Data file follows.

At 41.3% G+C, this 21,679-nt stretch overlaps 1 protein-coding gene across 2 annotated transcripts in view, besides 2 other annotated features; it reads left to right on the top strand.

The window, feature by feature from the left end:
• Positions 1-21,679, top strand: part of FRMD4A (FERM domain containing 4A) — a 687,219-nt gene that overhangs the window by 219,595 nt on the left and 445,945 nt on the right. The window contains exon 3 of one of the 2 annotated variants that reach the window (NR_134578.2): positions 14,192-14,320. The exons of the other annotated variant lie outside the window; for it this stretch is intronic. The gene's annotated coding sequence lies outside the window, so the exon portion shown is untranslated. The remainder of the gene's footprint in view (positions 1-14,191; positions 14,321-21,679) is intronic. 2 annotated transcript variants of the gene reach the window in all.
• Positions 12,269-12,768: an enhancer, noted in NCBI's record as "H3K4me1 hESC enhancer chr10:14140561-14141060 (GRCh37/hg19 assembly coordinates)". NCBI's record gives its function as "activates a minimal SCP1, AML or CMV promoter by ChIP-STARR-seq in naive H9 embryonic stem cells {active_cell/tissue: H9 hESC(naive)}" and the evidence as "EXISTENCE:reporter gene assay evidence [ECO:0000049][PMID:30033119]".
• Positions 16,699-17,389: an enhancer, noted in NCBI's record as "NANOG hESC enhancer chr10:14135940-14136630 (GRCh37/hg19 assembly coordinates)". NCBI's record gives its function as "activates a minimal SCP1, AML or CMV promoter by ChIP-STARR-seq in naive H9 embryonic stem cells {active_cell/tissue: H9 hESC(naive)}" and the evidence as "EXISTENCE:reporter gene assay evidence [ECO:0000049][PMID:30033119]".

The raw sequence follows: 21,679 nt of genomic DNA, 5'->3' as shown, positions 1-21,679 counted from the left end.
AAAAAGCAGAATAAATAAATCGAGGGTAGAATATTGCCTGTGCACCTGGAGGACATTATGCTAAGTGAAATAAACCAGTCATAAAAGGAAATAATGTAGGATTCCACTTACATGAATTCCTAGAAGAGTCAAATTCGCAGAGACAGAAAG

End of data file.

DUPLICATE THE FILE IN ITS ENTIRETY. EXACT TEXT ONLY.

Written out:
At 41.3% G+C, this 21,679-nt stretch overlaps 1 protein-coding gene across 2 annotated transcripts in view, besides 2 other annotated features; it reads left to right on the top strand.

The window, feature by feature from the left end:
• Positions 1-21,679, top strand: part of FRMD4A (FERM domain containing 4A) — a 687,219-nt gene that overhangs the window by 219,595 nt on the left and 445,945 nt on the right. The window contains exon 3 of one of the 2 annotated variants that reach the window (NR_134578.2): positions 14,192-14,320. The exons of the other annotated variant lie outside the window; for it this stretch is intronic. The gene's annotated coding sequence lies outside the window, so the exon portion shown is untranslated. The remainder of the gene's footprint in view (positions 1-14,191; positions 14,321-21,679) is intronic. 2 annotated transcript variants of the gene reach the window in all.
• Positions 12,269-12,768: an enhancer, noted in NCBI's record as "H3K4me1 hESC enhancer chr10:14140561-14141060 (GRCh37/hg19 assembly coordinates)". NCBI's record gives its function as "activates a minimal SCP1, AML or CMV promoter by ChIP-STARR-seq in naive H9 embryonic stem cells {active_cell/tissue: H9 hESC(naive)}" and the evidence as "EXISTENCE:reporter gene assay evidence [ECO:0000049][PMID:30033119]".
• Positions 16,699-17,389: an enhancer, noted in NCBI's record as "NANOG hESC enhancer chr10:14135940-14136630 (GRCh37/hg19 assembly coordinates)". NCBI's record gives its function as "activates a minimal SCP1, AML or CMV promoter by ChIP-STARR-seq in naive H9 embryonic stem cells {active_cell/tissue: H9 hESC(naive)}" and the evidence as "EXISTENCE:reporter gene assay evidence [ECO:0000049][PMID:30033119]".

The raw sequence follows: 21,679 nt of genomic DNA, 5'->3' as shown, positions 1-21,679 counted from the left end.
AAAAAGCAGAATAAATAAATCGAGGGTAGAATATTGCCTGTGCACCTGGAGGACATTATGCTAAGTGAAATAAACCAGTCATAAAAGGAAATAATGTAGGATTCCACTTACATGAATTCCTAGAAGAGTCAAATTCGCAGAGACAGAAAG